Boarded windows, as well as individuals taking shelter in doorways of unoccupied commercial buildings, have become more common in Denver.

Increasing police presence

On public safety, he’s proposed adding more officers as Denver has more than 100 openings on its police force. A specific fix he’s offered is cutting down the seven-month period the Denver PD now uses to screen applicants, saying he believes that the city can better compete with other public-safety departments for top recruits if it can get its hiring process down to 60 days.

Johnston believes that he can decrease crime by putting more of those officers into community-policing roles, getting them to walk and drive their neighborhoods so that they can be visible to potential perpetrators and can get to know the people and businesses around them. When asked at the Colorado Chamber forum if a police department under his leadership would respond more quickly to calls from merchants about theft or property damage — calls that some downtown business owners say don’t get them any response — Johnston said he would because police would be in the area more consistently and able to help.

On affordable housing, Johnston has rejected some government-led solutions. He said at the Colorado Chamber forum that even if the Legislature changes course and approves a recently rejected bill to let local governments pass rent-control laws that he would not use such a tactic, despite getting the endorsement of the state representative who sponsored that bill.

Building more housing

A crane towers over a construction site in downtown Denver in March.

But he envisions the city having a larger role in building or converting 25,000 units that would be limited to charging rents of no more than 30% of the occupants’ income in rent through deed restrictions. Johnston has identified $72 million from Proposition 123 — the initiative that he helped to write that will spread about $300 million annually in new state revenue to partner governments for housing — for that aim as well as for the launch of a down-payment assistance program letting renters keep some of their monthly payments and put them into home-buying savings accounts.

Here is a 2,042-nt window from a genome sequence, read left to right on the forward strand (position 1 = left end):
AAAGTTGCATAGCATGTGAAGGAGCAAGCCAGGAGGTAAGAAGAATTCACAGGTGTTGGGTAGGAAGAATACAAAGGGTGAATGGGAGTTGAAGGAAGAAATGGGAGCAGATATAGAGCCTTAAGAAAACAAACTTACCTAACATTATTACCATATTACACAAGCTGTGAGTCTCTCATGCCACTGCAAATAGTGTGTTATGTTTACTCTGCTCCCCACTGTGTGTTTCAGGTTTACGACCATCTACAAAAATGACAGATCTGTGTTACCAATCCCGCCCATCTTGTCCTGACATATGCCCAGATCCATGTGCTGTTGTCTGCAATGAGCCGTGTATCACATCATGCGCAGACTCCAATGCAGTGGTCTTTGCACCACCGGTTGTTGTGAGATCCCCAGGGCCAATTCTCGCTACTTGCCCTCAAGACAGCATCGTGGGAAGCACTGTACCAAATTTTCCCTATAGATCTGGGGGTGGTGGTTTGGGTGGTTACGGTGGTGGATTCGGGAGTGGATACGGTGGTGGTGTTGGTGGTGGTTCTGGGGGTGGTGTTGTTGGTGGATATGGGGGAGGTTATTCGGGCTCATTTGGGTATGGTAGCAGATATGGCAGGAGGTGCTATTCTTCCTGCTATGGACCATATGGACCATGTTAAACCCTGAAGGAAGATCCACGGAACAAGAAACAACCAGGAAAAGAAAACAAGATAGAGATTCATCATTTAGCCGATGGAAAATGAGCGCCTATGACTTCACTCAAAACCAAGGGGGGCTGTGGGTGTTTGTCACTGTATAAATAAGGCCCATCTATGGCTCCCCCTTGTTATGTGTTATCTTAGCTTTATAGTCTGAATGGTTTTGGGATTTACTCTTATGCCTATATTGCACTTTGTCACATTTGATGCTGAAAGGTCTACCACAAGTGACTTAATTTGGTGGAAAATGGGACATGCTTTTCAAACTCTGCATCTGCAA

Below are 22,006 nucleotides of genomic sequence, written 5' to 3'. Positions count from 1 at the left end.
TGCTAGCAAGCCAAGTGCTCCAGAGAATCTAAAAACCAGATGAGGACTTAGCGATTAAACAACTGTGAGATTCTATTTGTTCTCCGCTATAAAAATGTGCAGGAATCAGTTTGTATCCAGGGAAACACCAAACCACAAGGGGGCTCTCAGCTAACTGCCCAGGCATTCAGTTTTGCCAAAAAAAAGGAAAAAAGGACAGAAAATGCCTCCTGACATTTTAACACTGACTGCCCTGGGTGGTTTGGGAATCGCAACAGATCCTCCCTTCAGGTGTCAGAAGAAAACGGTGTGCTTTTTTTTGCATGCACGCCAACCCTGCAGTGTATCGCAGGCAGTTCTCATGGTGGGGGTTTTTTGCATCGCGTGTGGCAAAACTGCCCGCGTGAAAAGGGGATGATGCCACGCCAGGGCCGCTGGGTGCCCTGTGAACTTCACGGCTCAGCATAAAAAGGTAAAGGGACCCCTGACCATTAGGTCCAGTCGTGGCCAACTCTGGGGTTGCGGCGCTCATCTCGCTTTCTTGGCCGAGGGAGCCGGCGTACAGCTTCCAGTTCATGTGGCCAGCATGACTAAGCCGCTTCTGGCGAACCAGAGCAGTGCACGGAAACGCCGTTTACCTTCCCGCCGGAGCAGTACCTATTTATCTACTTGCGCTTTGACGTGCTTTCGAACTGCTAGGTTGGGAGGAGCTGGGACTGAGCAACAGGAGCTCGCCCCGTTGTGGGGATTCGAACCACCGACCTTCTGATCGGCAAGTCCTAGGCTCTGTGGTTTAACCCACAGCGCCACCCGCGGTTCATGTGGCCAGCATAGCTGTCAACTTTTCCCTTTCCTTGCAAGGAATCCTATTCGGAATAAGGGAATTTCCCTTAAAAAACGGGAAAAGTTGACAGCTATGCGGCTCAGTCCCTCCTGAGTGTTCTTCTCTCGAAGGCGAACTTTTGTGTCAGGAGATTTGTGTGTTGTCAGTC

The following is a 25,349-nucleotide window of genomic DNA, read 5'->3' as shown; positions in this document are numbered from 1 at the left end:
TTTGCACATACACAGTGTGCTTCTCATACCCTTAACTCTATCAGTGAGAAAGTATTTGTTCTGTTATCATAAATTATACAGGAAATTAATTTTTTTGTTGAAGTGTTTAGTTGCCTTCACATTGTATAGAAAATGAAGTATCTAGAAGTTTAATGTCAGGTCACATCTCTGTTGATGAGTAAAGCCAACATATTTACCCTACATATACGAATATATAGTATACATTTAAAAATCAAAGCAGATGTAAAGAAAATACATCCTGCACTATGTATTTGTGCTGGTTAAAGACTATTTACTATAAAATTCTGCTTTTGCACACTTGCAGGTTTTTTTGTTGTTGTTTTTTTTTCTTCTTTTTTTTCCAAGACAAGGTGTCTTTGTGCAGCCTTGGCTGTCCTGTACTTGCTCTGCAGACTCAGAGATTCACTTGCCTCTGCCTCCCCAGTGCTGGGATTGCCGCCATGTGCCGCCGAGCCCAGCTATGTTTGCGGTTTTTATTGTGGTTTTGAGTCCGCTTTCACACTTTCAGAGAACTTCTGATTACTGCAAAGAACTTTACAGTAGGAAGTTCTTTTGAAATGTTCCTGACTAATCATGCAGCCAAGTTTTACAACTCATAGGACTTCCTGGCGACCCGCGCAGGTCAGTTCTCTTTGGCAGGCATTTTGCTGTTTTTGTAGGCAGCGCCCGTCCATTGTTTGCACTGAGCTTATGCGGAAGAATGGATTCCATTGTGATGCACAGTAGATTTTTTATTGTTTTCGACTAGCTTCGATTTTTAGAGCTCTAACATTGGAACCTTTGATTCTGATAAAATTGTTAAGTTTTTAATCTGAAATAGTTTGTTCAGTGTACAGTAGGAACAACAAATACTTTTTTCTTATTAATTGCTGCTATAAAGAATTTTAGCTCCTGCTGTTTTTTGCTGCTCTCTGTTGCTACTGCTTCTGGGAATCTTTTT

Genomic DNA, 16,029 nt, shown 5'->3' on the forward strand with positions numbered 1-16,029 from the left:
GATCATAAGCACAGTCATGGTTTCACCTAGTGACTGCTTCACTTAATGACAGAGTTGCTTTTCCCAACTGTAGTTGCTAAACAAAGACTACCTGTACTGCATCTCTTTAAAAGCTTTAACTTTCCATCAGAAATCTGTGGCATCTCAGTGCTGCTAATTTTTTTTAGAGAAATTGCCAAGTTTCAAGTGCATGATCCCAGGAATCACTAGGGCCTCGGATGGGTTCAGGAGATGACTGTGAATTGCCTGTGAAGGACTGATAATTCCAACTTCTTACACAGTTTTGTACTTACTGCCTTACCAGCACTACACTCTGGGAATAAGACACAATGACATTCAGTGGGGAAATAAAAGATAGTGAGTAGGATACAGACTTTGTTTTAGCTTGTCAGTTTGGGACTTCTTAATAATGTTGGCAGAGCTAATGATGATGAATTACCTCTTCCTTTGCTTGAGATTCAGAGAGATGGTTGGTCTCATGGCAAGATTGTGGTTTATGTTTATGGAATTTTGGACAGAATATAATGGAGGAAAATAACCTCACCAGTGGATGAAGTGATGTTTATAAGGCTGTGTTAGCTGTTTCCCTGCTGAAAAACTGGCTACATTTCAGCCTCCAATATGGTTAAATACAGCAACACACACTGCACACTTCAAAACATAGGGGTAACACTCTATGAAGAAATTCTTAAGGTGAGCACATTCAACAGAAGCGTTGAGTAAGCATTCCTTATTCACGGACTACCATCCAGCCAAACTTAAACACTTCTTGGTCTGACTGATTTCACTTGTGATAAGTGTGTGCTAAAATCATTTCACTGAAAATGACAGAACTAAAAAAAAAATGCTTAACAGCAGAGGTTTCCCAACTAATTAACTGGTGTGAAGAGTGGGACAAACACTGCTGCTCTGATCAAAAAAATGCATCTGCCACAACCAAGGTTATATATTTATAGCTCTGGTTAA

In order to get any Prop 123 funding, Denver must fix its broken permitting system that can drag on for more than a year for some applicants, and Johnston said he will address that as well. He would like to add eight to 10 new staffers in the department, put up a public dashboard to track and mandate accountability for response times and cap the permitting period for affordable housing at 90 days, he said at the Colorado Chamber forum.

While other candidates focused heavily on the idea of converting increasingly vacant downtown office buildings to residences, Johnston said he hopes to do that only on a limited basis, preferring to keep downtown as a commercial and office hub. However, for those building owners seeking to make that change soon, he said he would be willing to eliminate their requirement to submit concept and site-development plans in order to speed conversion.

Denver mayor on environment, transportation

The new mayor, who will be sworn in on July 17, backs the ban on natural-gas hookups in new commercial buildings, and he said he would like to expand that requirement to new residential buildings as well. However, he said that he does not support mandating the retrofitting of existing buildings for electric hookups, preferring incentives for energy-efficient conversions.

Saying that the reduction of single-use vehicles is necessary for climate control, Johnston said he hopes to offer incentives too to get people to ride trains and buses, which he in turn believes will make public transit safer and more attractive if crowds can push the criminal element off it. But he understands the need for people to drive cars and said he will push for city policies that make it easier to drive electric vehicles, including working to ensure that airport rental fleets have sufficient infrastructure to support zero-emissions vehicles.

“What’s certainly possible is to build a very different city … where you can feel safe in any different neighborhood,” he said at the Cherry Creek Alliance forum.